You have a hard road here because in the end refusal to acknowledge the wrongness of artificial insemination is a problem of the will, not the intellect.
Let’s summarize what makes it so difficult:
–The good intentions of the couple. Children are naturally and normally an outgrowth of true marriages and it is right that couples want and expect them.
–Modern sense of entitlement. The false doctrine of “reproductive freedom” as a two-edged sword. On the one hand used as a justification for reaching into a person’s womb with a pair of forceps and dismembering the innocent human within. On the other hand used to invent a “right to a child” with the implication of “by any means available”, which is part of:
–modern Man fully indoctrinated in consequentialism, or the belief that the ends justifies the means.
–The domination of Man by technology and a near obliviousness to how often it is actually enslaving us rather than helping us.
That’s a lot of jungle to cut through to Truth and clarity. But, for what it’s worth, I think one can put the Catechism into layman’s terms and hope and pray that those with ears hear:
2376 Techniques that entail the dissociation of husband and wife, by the intrusion of a person other than the couple (donation of sperm or ovum, surrogate uterus), are gravely immoral. These techniques (heterologous artificial insemination and fertilization) infringe the child’s right to be born of a father and mother known to him and bound to each other by marriage. They betray the spouses’ "right to become a father and a mother only through each other."167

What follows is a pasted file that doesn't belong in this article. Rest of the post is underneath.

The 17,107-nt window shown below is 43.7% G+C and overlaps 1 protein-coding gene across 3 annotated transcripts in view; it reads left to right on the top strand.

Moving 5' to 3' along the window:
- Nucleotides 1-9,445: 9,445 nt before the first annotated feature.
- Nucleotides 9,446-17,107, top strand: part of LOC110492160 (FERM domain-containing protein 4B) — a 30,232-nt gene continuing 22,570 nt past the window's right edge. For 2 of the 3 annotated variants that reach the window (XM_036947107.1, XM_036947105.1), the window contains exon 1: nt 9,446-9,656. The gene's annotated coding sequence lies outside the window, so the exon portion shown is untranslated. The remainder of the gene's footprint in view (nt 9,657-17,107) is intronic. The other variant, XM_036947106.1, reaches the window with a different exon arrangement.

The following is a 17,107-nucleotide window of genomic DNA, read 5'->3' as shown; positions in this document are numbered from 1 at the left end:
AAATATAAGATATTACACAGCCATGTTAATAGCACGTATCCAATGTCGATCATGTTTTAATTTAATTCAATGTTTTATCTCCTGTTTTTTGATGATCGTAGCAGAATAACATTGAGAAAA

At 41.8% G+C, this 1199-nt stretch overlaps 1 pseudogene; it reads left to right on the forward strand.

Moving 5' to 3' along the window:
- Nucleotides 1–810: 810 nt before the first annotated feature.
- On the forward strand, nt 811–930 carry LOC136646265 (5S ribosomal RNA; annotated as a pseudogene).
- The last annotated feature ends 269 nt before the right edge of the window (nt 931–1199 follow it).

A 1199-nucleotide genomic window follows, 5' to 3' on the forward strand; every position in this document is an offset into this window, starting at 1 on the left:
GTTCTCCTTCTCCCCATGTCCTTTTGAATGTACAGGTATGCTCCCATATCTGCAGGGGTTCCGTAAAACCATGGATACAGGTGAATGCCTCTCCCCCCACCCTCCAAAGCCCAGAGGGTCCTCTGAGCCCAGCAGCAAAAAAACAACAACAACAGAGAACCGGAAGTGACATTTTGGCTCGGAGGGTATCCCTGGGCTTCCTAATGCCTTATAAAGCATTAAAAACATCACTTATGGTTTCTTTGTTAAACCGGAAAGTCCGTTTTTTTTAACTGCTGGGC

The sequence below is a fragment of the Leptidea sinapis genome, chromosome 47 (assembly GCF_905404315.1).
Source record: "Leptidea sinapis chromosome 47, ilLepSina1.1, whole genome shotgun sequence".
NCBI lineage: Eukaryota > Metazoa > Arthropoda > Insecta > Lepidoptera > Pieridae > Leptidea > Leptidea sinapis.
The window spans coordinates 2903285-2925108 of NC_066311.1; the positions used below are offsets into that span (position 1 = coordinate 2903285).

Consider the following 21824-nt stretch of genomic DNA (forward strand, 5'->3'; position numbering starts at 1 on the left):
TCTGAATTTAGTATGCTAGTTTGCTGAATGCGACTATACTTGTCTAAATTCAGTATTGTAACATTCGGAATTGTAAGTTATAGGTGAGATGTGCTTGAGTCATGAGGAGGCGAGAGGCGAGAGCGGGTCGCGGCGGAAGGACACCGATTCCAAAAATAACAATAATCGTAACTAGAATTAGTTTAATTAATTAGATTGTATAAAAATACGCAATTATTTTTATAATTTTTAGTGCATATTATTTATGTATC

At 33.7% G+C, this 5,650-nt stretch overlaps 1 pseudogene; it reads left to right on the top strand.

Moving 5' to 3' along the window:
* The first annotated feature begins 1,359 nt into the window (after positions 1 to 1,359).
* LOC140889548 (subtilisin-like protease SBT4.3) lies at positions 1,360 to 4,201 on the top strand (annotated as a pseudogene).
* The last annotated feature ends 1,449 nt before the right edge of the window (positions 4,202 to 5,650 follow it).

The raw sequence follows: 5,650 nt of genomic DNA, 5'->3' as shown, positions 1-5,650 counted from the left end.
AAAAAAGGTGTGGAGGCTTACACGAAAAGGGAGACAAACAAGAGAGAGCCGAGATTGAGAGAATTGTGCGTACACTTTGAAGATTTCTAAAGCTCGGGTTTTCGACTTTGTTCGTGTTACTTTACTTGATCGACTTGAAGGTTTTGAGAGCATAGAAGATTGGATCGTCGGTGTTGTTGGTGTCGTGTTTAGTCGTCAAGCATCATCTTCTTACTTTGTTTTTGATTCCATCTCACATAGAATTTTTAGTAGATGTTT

2377 Techniques involving only the married couple (homologous artificial insemination and fertilization) are perhaps less reprehensible, yet remain morally unacceptable. They dissociate the sexual act from the procreative act. The act which brings the child into existence is no longer an act by which two persons give themselves to one another, but one that "entrusts the life and identity of the embryo into the power of doctors and biologists and establishes the domination of technology over the origin and destiny of the human person. Such a relationship of domination is in itself contrary to the dignity and equality that must be common to parents and children."168 "Under the moral aspect procreation is deprived of its proper perfection when it is not willed as the fruit of the conjugal act, that is to say, of the specific act of the spouses’ union . . . . Only respect for the link between the meanings of the conjugal act and respect for the unity of the human being make possible procreation in conformity with the dignity of the person."169
2378 A child is not something owed to one, but is a gift. The “supreme gift of marriage” is a human person. A child may not be considered a piece of property, an idea to which an alleged “right to a child” would lead. In this area, only the child possesses genuine rights: the right “to be the fruit of the specific act of the conjugal love of his parents,” and "the right to be respected as a person from the moment of his conception."170